You may be interested in the latest blog on energy storage.
The recent launch of Tesla’s Gigafactory, a $5 billion factory situated on 3,000 acres of Nevada desert to produce batteries for Tesla cars, is just another step in the storage market and is projected to double the world's total lithium-ion battery production capacity. The new Good Energy tariff supports consumers with electric vehicles. But domestic vehicles are not the only exciting area for electrical storage going forward.
The Tesla facility is already producing batteries for their Powerwall home battery storage product. Combined with your solar panels, even under the Government’s Feed-in Tariff scheme, a battery storage system in the home from Tesla enables more of the electricity you use to come from that solar power you generated, reducing how much you spend on energy.
Installing domestic solar reduces a typical annual bill from £580 to £450. Introducing a home battery system can reduce that bill further to only £200!
Although the cost of batteries is coming down all the time and they can be installed quickly and easily, the current savings from such a system do not meet the upfront costs. Savings on home energy can reach between £2,000 and £2,500 over 10 years, whereas the total cost of a home battery system is roughly £3,500 to £4,500. Over the lifetime of the battery, storing and using solar electricity alone is not enough to recoup the cost. Therefore other benefits are required to plug this gap. Thankfully, various options are available!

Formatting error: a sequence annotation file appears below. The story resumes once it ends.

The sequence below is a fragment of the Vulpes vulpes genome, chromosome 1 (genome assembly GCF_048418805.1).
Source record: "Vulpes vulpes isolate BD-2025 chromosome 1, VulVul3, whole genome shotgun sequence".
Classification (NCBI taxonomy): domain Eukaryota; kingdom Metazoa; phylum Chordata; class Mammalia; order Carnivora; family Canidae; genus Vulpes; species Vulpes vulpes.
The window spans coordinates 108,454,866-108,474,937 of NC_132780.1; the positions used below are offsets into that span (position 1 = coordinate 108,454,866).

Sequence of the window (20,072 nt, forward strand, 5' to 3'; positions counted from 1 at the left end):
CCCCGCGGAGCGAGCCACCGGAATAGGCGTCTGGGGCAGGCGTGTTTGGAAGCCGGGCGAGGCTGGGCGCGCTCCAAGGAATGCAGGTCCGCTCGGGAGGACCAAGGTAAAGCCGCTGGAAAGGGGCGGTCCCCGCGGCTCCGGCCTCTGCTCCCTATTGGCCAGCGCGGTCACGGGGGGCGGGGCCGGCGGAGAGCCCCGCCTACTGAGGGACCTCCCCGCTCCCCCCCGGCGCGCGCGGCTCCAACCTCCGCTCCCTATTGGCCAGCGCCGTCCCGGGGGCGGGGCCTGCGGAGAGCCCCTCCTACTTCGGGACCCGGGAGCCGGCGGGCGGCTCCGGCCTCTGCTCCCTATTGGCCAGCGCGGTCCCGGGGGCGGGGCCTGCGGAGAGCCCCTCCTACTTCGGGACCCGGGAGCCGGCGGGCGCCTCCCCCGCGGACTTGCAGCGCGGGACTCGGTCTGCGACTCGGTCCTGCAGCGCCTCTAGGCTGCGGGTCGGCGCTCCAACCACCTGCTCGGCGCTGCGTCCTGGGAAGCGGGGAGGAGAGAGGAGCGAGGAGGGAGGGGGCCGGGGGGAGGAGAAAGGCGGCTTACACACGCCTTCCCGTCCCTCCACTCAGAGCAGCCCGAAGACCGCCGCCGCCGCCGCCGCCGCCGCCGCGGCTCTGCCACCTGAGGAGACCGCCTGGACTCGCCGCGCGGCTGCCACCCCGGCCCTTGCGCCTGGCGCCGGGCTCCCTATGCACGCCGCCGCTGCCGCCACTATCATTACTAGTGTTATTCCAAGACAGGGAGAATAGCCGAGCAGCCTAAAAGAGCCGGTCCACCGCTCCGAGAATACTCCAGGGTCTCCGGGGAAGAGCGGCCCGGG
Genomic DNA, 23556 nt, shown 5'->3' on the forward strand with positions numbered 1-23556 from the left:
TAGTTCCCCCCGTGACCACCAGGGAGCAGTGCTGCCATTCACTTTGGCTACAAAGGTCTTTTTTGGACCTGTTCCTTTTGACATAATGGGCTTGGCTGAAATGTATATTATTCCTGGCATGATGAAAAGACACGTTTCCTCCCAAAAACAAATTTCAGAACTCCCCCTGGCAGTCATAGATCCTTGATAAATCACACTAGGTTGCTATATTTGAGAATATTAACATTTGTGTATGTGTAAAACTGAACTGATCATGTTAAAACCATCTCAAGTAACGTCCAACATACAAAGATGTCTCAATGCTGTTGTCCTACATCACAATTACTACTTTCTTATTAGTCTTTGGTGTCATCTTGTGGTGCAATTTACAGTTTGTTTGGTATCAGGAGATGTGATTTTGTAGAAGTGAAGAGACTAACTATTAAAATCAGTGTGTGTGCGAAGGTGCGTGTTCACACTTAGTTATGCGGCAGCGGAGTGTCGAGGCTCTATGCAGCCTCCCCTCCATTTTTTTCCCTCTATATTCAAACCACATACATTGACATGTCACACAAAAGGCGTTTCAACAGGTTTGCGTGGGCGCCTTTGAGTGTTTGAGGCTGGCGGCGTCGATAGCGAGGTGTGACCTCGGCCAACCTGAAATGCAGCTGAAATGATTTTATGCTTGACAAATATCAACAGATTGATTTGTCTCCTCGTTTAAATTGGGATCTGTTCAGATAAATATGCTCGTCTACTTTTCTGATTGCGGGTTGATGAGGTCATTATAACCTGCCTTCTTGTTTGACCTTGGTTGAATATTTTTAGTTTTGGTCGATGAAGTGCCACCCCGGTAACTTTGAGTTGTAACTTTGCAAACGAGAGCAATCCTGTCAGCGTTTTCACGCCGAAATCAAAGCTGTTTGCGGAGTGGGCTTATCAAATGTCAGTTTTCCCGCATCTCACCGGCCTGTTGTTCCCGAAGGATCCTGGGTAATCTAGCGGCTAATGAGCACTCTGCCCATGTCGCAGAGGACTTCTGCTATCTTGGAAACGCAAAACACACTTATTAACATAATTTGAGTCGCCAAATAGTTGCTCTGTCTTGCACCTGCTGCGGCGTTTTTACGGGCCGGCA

A battery does more than just store excess solar electricity. Domestic storage can have multiple wider benefits to the electricity grid, local network and country that aren’t currently recognised. These include reducing peak electricity demand on the network, lowering wholesale prices and network costs, and cutting energy imports and carbon emissions. All these benefits have a value and could provide cost savings to consumers, increasing the accessibility and deployment of batteries in homes.
It will take changes in policy and regulation to enable these values to be realised. And Government is heading in the right direction. The previous Secretary of State for Energy and Climate Change, Amber Rudd MP, announced that storage would form a part of the £500m energy and climate research and development fund.
Until these benefits can be realised, the Government should be looking at ways to support storage in the short term. As part of the potential revolution in the UK energy sector, to be flexible and responsive, a smarter electricity system based on distributed generation needs storage at its core.
Good Energy’s vision is to see the UK powered by homegrown renewables, and affordable, reliable energy storage is vital to achieving this.